Common methods to try and prevent a big baby is restricting a mother's food intake and inducing labor.  I think the evidence here tends to argue against restricting what the mother eats.  The stress and emotional and physical frustration this causes is not worth shaving a few ounces off the baby's weight.  

In general induction carries its own risk.  I know this from analysis that I have not yet posted.  In this specific case baby's born from a labor that was induced did suffer more complications, even than babies who were born 42+ weeks, but because this sample size was small it was mostly not statistically significant1.     

In this specific case there also was no statistically significant difference in the rate of initial cesareans between women whose labors were induced or not.  In other words a woman who was induced at 39 weeks was just as likely to have a cesarean as a woman who went into labor spontaneously at 39 weeks and being induced at 39 weeks did not make you more or less likely to have a cesarean than a woman who went into labor spontaneously at 41 weeks (basically the confidence intervals were large at every gestational age for both the induced and not induced groups that it really didn't provide any useful information). So in this case I would say that the evidence does not argue for or against the increased safety (both baby's and mother's) in inducing labor on the sole basis of the baby potentially being "big".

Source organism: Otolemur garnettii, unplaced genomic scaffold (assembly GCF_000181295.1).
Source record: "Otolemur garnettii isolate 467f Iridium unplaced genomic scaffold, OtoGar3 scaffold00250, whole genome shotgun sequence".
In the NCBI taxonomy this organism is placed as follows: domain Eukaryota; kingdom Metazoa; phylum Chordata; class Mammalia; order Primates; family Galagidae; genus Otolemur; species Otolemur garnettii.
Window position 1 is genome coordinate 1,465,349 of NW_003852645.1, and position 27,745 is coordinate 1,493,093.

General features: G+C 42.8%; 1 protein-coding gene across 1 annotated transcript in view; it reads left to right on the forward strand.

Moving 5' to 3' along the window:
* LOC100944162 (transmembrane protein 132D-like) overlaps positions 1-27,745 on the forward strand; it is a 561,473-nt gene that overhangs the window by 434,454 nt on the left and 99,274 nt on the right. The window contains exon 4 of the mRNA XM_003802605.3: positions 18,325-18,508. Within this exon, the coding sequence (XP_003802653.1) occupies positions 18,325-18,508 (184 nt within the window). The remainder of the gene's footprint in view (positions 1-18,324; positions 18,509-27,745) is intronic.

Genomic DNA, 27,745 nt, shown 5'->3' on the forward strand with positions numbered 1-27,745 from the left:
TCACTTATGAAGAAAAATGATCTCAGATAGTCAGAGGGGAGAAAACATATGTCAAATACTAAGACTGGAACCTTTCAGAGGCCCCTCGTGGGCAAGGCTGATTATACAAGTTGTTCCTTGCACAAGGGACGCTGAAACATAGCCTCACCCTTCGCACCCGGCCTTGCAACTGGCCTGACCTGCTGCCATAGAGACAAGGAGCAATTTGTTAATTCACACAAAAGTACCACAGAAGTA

In general I would say this validates my general opinion of let nature take it's course, and listen to your body and provide it with what it says it needs.  If you do end up having a big baby and there are complications, there wasn't a whole lot you could do to prevent it.  It is what it is.  If you are diabetic you should strive to maintain your blood sugar, which I'm sure you already do, not only for your baby's potential size, but because there are other potential complications due to diabetes.


Analyzing Complications Related to Fetal Macrosomia

(Click to make larger)

Raw Data

  • There are increasing complications in all categories except the death of the baby associated with big babies.